Perhaps the most significant form of terrestrial radiation is that which is inhaled. When the naturally occurring radioactive element uranium (found in the earth’s crust, underwater caves, and seawater) decays it can change into a scentless, invisible gas called radon. All the air we breathe contains trace amounts of radon, and it is responsible for the largest portion of background radiation dose that the average American receives in a year. Outdoors, this radioactive gas disperses rapidly and does not pose any health risk to human beings. A build-up of radon gas indoors, however, can potentially increase the risk of lung cancer over time, which is why it is important to test homes and workplaces for radon on a regular basis. Smoking, especially near or inside the home, can amplify the risk of cancer when coupled with radon exposure.

The average person can expect to receive 42% of their annual radiation dose from radon.

Internal Radiation

Background radiation can also be received through ingestion. Some common foods contain small amounts of radioactive elements that do not pose a radiation risk to the person ingesting them. The most common example is the banana. This delicious, nutritious fruit contains naturally high levels of potassium which helps muscles contract, keeps your heartbeat regular, and offsets the harmful effects of sodium on blood pressure. A tiny portion of potassium is also naturally radioactive. A single banana emits 0.01 mrem, which is received internally by the person eating it. According to the EPA, a person would have to eat 100 bananas to receive the same amount of radiation exposure naturally received each day from the environment. (It should be noted that this naturally occurring radiation is not the same thing as food irradiation, which is a process used by humans to kill bacteria, molds, and pests to prevent foodborne illnesses and spoilage.) Overall, the levels of natural radionuclides found in our food and water are low and considered safe for human consumption by regulatory bodies.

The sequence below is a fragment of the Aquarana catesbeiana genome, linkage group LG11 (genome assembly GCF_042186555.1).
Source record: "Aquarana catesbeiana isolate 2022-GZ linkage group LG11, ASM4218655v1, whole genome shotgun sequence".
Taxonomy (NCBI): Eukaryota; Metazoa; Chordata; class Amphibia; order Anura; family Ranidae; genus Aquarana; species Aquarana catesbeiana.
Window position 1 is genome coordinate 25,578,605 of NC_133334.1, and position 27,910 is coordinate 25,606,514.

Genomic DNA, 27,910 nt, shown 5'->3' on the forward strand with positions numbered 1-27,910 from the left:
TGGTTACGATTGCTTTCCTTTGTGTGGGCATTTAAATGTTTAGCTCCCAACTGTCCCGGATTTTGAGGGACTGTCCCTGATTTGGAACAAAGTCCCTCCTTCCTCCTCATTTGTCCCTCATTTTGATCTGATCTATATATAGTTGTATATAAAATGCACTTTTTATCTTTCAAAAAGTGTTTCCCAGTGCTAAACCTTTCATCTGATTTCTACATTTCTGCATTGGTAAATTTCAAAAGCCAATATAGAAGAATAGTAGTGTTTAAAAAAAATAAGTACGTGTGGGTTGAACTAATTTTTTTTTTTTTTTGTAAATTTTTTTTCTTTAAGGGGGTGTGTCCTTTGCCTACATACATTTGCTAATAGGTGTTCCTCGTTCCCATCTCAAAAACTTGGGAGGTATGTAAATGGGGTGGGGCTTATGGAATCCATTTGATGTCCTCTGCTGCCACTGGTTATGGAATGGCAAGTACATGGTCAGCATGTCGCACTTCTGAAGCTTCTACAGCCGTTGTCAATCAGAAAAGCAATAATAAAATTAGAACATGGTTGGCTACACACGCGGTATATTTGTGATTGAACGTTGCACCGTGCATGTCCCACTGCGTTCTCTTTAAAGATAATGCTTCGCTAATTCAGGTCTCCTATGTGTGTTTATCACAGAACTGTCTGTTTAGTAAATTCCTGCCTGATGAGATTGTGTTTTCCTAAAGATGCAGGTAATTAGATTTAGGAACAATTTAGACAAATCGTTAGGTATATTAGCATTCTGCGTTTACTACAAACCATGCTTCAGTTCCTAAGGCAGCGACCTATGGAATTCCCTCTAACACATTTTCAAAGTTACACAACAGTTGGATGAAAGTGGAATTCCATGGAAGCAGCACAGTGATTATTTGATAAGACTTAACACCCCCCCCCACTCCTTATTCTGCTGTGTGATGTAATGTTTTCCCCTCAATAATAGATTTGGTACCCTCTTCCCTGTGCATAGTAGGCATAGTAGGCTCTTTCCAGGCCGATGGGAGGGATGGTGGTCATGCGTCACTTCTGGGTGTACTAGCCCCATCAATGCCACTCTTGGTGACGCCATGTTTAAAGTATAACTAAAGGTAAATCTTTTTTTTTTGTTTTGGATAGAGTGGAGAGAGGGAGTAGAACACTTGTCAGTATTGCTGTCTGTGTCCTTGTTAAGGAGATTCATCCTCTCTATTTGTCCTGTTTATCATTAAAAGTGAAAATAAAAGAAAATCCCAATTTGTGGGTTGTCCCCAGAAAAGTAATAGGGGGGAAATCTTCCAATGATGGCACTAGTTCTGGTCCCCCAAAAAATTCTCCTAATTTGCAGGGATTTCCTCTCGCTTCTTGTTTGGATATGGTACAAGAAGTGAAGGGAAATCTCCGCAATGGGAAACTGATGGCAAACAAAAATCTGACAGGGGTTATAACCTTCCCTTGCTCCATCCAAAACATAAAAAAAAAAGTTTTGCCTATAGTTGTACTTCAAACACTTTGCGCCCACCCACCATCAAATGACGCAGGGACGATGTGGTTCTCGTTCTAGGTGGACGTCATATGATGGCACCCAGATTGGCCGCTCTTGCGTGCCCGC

Most surprisingly for some is the fact that other humans are also a source of exposure to one another. From birth, people have internal radiation in the form of radioactive potassium-40, lead-210, and carbon-14. These elements reside in our blood and bones. As previously noted, humans also ingest traces of naturally occurring radioactive material found in our food and water. When our bodies metabolize the non-radioactive and radioactive forms of potassium and other elements, they then contain small amounts of radiation which can act as exposures to others.

Man-Made Radiation Exposure

A more familiar source of radiation exposure to many is man-made radiation, such as procedures using X-Rays and radiation therapy to treat cancer. According to the Health Physics Society, approximately 42% of annual dose comes from man-made radiation. This percentage includes medical procedures, household products like smoke detectors, and small quantities of normal discharges from nuclear and coal power plants.

Learn more about the health effects of man-made ionizing radiation in our blog post here.


Natural background radiation has always been a part of life on earth, and it always will be. It is important to understand that this is not something to be feared. Low levels of ionizing radiation from naturally occurring sources such as space, the ground beneath our feet, and even some of the food we eat are not dangerous and do not pose a direct health risk to ourselves or our loved ones.

For more information, visit the Health Physics Society webpage,, or the International Atomic Energy Agency.

Note: Visit our regulatory page to learn how Versant Physics’ board-certified Internal Dose Specialists, Medical Physicists, and Health Physicists, can assist with your radiation safety program needs.

Additional Sources:

NCRP Report 160

NCRP Report 184